Orchestra keeps its rhythm

West Suburban Symphony Orchestra turns 75, bounces back after COVID

In the aftermath of World War II, Chicago's suburbs boomed as families sought more spacious environs. But the desire for an urban-like fine arts scene gave rise to groups to meet that demand, groups like the West Suburban Symphony Orchestra.

Next month marks the 75th anniversary of the founding of WSSO. Originally established in 1947 through the former West Suburban YMCA in LaGrange Park at the request local residents, the Hinsdale-based organization now boasts a chorus, a chamber ensemble and an orchestra for summer performances.

"It was started by the YMCA as a community group and just grew," said Rich Lukes, WSSO president since 2000.

Lukes, a cellist, joined the symphony in 1989 at the suggestion of a friend during a period of rebuilding.

"(The orchestra) had a very low string count. It was small at the time, maybe closer to a full-size chamber orchestra," he said. "We were called one of the best kept secrets in La Grange and Hinsdale."

Membership gradually increased and numbers between 60 and 70 today. Shortly after Lukes became president, Peter Lipari was hired in 2001 as the music director and conductor, the sixth in WSSO's history. Lipari recounted living in England at the time with his family when the position opened, although he had been wielding the baton for several Chicago-area troupes on a regular basis.

"I had kept my fingers in the pots over here when I came to audition for West Suburban," said Lipari, relating the series of fortuitous circumstances that enabled him to win the audition. "The stars lined up for that to happen."

Two years later the West Suburban Symphony Singers chorus was established, followed by the founding of the West Suburban Symphony Chamber Orchestra in 2004 and the West Suburban Symphony Festival Orchestra in 2008. Principal trombonist Corey Kirkpatrick, WSSO member since 1988, said he's proud to play with such a well-regarded company that takes on formidable works by composers like Gustav Mahler and works like Mozart's "Requiem."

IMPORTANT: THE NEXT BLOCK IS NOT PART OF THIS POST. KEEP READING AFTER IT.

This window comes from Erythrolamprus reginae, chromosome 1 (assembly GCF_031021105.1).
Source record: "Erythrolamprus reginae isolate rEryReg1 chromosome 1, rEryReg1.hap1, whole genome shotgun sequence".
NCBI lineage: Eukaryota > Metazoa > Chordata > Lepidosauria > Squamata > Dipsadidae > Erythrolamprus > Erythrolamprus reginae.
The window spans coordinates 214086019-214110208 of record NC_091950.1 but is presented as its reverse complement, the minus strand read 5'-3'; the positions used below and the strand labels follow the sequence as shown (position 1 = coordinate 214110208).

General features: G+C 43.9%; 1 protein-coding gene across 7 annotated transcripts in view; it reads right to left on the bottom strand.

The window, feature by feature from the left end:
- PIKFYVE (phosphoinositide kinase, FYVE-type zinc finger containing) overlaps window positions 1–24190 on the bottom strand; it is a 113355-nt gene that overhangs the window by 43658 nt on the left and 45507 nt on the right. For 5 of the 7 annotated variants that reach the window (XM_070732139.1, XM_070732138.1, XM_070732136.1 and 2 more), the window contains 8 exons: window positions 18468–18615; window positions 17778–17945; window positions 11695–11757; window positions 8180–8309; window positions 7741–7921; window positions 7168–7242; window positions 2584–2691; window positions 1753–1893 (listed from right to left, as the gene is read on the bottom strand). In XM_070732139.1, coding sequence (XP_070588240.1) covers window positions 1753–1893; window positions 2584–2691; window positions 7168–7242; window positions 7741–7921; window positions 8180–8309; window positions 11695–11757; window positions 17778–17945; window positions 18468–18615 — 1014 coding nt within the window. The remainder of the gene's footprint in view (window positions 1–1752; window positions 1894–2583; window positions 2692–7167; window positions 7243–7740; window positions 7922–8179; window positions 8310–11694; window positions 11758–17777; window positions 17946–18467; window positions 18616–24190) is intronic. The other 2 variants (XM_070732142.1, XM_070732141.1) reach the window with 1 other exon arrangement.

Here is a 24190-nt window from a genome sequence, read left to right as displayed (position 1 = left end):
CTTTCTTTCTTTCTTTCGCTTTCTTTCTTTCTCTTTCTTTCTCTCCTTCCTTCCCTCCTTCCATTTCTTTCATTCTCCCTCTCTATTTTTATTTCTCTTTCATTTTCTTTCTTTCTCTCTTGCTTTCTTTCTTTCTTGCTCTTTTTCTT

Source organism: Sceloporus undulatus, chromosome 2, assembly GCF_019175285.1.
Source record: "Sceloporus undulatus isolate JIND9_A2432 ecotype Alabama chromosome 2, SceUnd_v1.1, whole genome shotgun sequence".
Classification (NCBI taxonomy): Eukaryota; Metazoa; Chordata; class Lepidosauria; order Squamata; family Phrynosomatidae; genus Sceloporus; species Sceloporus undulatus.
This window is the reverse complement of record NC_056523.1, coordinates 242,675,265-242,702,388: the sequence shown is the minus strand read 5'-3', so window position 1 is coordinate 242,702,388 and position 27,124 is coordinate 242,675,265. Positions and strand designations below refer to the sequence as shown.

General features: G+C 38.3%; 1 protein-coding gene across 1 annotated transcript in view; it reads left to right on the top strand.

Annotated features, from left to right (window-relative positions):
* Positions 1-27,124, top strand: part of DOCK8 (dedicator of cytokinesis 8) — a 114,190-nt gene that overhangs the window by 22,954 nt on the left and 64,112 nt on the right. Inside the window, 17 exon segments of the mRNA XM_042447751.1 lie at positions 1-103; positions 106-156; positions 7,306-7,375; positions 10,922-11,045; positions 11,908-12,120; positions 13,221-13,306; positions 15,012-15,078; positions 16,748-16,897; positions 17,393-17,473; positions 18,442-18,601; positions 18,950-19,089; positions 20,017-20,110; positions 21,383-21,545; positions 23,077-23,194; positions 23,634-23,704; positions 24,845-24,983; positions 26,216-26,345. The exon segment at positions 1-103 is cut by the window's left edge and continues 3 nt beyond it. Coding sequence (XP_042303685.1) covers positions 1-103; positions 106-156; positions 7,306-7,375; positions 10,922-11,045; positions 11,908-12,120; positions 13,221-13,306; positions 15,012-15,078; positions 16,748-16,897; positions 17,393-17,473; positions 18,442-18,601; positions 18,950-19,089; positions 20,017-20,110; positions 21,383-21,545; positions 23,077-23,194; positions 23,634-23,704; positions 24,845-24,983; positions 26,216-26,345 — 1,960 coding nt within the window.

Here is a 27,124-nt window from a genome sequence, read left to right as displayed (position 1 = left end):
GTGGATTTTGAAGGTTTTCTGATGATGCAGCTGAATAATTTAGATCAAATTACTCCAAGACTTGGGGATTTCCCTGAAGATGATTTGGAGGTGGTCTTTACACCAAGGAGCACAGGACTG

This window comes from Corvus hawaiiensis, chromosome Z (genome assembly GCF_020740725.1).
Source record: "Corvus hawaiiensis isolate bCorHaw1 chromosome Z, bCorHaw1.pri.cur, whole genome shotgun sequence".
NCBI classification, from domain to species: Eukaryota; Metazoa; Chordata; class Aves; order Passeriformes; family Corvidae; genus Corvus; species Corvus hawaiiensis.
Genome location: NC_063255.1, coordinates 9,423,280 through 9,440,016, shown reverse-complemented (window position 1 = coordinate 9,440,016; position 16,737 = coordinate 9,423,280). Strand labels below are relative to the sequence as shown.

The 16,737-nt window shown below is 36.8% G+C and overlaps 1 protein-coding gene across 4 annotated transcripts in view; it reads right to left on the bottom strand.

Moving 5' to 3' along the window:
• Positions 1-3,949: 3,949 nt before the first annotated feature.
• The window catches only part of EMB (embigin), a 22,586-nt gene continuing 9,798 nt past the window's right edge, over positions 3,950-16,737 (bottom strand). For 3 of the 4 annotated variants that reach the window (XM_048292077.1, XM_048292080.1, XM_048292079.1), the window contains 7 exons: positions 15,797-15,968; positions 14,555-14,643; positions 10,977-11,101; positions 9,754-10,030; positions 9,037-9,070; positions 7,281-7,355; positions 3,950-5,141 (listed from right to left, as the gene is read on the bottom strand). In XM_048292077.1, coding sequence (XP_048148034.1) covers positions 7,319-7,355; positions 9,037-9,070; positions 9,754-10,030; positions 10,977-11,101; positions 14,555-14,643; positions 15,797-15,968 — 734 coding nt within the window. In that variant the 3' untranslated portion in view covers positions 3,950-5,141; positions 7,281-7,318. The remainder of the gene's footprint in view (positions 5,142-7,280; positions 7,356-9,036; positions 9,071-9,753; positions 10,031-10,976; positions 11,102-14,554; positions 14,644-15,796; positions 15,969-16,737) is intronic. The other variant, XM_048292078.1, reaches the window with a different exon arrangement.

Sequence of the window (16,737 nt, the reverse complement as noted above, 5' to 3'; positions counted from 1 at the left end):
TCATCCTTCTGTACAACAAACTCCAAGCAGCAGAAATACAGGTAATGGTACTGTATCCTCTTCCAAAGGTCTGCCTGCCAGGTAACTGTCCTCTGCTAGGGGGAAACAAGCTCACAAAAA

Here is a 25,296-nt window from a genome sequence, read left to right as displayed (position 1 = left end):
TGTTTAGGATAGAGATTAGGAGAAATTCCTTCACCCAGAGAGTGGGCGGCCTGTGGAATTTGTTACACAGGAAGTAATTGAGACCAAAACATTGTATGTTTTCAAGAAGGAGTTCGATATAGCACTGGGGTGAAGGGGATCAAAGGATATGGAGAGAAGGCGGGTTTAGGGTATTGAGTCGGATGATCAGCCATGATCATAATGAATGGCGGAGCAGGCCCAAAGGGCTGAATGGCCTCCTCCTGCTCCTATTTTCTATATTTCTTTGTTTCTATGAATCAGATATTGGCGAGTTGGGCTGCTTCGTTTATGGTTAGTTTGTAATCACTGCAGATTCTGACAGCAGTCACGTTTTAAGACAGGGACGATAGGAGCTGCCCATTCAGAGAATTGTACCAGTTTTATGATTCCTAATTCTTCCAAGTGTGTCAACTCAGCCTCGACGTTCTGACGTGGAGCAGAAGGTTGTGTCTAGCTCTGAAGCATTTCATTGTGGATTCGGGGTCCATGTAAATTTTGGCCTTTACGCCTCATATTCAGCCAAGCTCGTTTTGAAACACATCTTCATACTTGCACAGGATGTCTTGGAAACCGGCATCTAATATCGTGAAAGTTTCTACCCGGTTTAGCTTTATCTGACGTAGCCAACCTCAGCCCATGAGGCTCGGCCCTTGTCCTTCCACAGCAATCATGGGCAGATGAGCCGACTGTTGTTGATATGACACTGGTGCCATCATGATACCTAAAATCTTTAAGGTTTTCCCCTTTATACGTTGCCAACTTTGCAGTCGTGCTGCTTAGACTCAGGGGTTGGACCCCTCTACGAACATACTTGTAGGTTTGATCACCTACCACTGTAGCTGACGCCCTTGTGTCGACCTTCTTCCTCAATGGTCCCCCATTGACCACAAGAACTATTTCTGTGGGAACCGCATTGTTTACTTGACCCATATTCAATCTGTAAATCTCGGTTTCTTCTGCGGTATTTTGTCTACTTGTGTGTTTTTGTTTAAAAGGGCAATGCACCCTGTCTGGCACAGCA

"We've always had great conductors and the reputation of the orchestra is really good," Kirkpatrick said. "The bar is set pretty high for us as musicians to play challenging works."

Fitzpatrick, Lipari and Lukes all have fond memories of the symphony's trip to England in the summer of 2003 for several performances, including a stop in Lipari's previous town of residence, where they were treated to a sustained standing ovation.

Lukes recalled a funny moment when the group played in central London on the Fourth of the July.

"The man who was introducing us said, 'We're here today to mourn the loss of the Colonies,' " he related with a laugh.

Hinsdale Central High School's auditorium has been the symphony's longstanding home base, but performances are also held at local churches and more recently at North Central College's Wentz Hall in Naperville. It's a fitting venue as Clarence Dissinger, a North Central graduate and former Lyons Township High School music director, was a founding father of the WSSO.

"I think it's one of the best venues in Chicago," Lukes said of Wentz Hall.

Lipari said having to shut down for 15 months due to the pandemic was difficult and the symphony is regaining its footing.

"We're taking baby steps. We're doing it in a responsible way that keeps our audiences safe and our players safe," he said, suggesting the circumstances impart more meaning to the 75th anniversary. "We're celebrating because we're marking the fact that we're back."

People can be part of the celebration this Saturday, July 30, when the festival orchestra performs "Cinema Classics" from 7 to 8:30 p.m. at Cantigny Park, 1S151 Winfield Road in Wheaton. The program will feature film score favorites, including a medley of John Williams' greatest melodies and music by Danny Elfman, Jerry Goldsmith, Stephen Sondheim, Hans Zimmer and more.

Lipari said he hopes to engage audiences after having to shut down performances during the pandemic.

"We're hitting back with something we know will be an audience pleaser," Lipari said. "We're even playing something from 'Gremlins.' "

The group will also play "Svengoolie Variations," a piece written for the WSSO by Downers Grove composer Thomas Maslan that many Chicagoans

will recognize.

Lipari said he tries to offer a diverse mix of music, both in terms of content and composer.

"In every concert but one (this coming season), we are performing either a piece by a woman or a person or color," he said. "The public is changing, and we know that young people have a lot of options, so were trying to draw them in.

"Traditions are important, but we can't survive if we can't change with changes," Lipari added.

Lukes enjoys hearing positive reviews from audience members and is hopeful the symphony can thrive another 75 years,

"They tell us that they really like what they heard," he said. "I hope (the WSSO) stays as long as possible. I think there's enough people who are involved that will keep it going."

Admission to the concert at Cantigny Park is free with $10 parking. Seating is on the lawn, and picnics are welcome. For more information on the WSSO, visit https://www.westsubsymphony.org.

Author Bio

Ken Knutson is associate editor of The Hinsdalean